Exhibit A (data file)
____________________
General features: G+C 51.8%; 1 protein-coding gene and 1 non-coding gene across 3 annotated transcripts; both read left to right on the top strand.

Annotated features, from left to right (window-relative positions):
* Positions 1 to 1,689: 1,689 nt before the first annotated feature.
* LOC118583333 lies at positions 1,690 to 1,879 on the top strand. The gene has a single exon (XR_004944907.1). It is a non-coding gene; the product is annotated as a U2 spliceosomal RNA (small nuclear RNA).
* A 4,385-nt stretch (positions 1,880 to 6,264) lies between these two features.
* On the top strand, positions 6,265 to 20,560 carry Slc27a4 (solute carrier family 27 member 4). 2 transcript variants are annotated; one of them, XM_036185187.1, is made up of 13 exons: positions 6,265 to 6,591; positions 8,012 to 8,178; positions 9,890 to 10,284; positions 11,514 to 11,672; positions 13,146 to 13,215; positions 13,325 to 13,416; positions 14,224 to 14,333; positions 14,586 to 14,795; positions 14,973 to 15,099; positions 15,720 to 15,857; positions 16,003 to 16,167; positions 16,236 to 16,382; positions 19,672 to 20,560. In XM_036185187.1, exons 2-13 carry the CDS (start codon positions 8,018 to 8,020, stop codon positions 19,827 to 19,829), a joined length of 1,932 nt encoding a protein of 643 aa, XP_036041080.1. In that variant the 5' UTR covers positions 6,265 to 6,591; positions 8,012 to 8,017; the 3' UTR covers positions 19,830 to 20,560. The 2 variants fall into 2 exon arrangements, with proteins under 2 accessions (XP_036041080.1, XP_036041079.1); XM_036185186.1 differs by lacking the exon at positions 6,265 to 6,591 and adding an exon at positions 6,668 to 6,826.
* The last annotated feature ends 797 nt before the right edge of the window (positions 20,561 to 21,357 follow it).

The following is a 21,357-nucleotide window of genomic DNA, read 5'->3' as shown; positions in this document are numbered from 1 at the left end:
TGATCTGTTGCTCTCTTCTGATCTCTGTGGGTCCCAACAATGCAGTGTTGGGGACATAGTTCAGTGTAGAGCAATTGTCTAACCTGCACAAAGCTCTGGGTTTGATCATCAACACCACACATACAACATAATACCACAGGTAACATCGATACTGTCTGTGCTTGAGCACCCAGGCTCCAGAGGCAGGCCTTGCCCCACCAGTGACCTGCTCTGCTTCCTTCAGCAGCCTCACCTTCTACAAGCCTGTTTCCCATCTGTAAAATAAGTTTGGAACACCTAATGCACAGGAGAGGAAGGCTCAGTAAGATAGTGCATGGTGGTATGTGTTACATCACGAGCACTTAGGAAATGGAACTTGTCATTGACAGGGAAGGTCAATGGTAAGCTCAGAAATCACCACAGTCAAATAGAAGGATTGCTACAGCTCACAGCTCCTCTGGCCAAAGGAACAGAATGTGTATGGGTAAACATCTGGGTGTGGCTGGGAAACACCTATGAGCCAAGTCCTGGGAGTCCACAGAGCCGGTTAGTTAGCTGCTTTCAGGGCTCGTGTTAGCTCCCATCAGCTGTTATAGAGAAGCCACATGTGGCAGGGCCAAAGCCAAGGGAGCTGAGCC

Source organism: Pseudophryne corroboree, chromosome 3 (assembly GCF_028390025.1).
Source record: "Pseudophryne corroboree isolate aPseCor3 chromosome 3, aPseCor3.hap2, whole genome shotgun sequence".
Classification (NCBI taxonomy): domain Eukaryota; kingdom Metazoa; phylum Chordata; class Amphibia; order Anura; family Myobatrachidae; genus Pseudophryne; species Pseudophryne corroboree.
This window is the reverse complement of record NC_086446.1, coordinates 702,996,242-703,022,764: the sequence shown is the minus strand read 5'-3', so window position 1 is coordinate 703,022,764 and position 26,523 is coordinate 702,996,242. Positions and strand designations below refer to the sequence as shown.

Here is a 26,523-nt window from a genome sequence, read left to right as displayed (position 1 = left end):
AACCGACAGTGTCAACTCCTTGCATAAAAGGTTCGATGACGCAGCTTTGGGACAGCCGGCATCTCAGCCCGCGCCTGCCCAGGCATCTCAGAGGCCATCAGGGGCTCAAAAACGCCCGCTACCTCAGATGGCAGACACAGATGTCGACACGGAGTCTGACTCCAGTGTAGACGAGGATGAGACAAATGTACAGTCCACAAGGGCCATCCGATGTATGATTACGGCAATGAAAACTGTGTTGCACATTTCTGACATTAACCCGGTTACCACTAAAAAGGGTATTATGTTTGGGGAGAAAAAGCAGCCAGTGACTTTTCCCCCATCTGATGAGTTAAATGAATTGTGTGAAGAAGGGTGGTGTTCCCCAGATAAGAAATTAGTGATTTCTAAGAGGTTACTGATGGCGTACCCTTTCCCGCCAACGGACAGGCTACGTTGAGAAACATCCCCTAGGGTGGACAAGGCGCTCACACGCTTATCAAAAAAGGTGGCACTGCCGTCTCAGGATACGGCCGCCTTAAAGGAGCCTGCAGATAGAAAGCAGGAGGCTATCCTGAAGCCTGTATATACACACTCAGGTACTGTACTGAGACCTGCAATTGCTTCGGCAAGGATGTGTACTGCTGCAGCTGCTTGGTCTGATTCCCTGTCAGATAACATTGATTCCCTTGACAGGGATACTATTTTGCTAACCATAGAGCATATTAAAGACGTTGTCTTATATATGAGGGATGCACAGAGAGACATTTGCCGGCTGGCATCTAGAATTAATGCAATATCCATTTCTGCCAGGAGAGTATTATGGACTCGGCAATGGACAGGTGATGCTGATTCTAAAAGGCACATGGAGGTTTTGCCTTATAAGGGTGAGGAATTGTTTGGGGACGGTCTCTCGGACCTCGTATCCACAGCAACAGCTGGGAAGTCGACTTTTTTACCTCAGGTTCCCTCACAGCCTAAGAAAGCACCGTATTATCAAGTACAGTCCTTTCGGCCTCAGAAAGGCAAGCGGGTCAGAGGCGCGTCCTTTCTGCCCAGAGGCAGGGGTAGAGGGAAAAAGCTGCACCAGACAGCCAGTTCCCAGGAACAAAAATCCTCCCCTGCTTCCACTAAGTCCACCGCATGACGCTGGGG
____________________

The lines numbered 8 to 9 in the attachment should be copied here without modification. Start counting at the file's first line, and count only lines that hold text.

The following is a 21,357-nucleotide window of genomic DNA, read 5'->3' as shown; positions in this document are numbered from 1 at the left end:
TGATCTGTTGCTCTCTTCTGATCTCTGTGGGTCCCAACAATGCAGTGTTGGGGACATAGTTCAGTGTAGAGCAATTGTCTAACCTGCACAAAGCTCTGGGTTTGATCATCAACACCACACATACAACATAATACCACAGGTAACATCGATACTGTCTGTGCTTGAGCACCCAGGCTCCAGAGGCAGGCCTTGCCCCACCAGTGACCTGCTCTGCTTCCTTCAGCAGCCTCACCTTCTACAAGCCTGTTTCCCATCTGTAAAATAAGTTTGGAACACCTAATGCACAGGAGAGGAAGGCTCAGTAAGATAGTGCATGGTGGTATGTGTTACATCACGAGCACTTAGGAAATGGAACTTGTCATTGACAGGGAAGGTCAATGGTAAGCTCAGAAATCACCACAGTCAAATAGAAGGATTGCTACAGCTCACAGCTCCTCTGGCCAAAGGAACAGAATGTGTATGGGTAAACATCTGGGTGTGGCTGGGAAACACCTATGAGCCAAGTCCTGGGAGTCCACAGAGCCGGTTAGTTAGCTGCTTTCAGGGCTCGTGTTAGCTCCCATCAGCTGTTATAGAGAAGCCACATGTGGCAGGGCCAAAGCCAAGGGAGCTGAGCC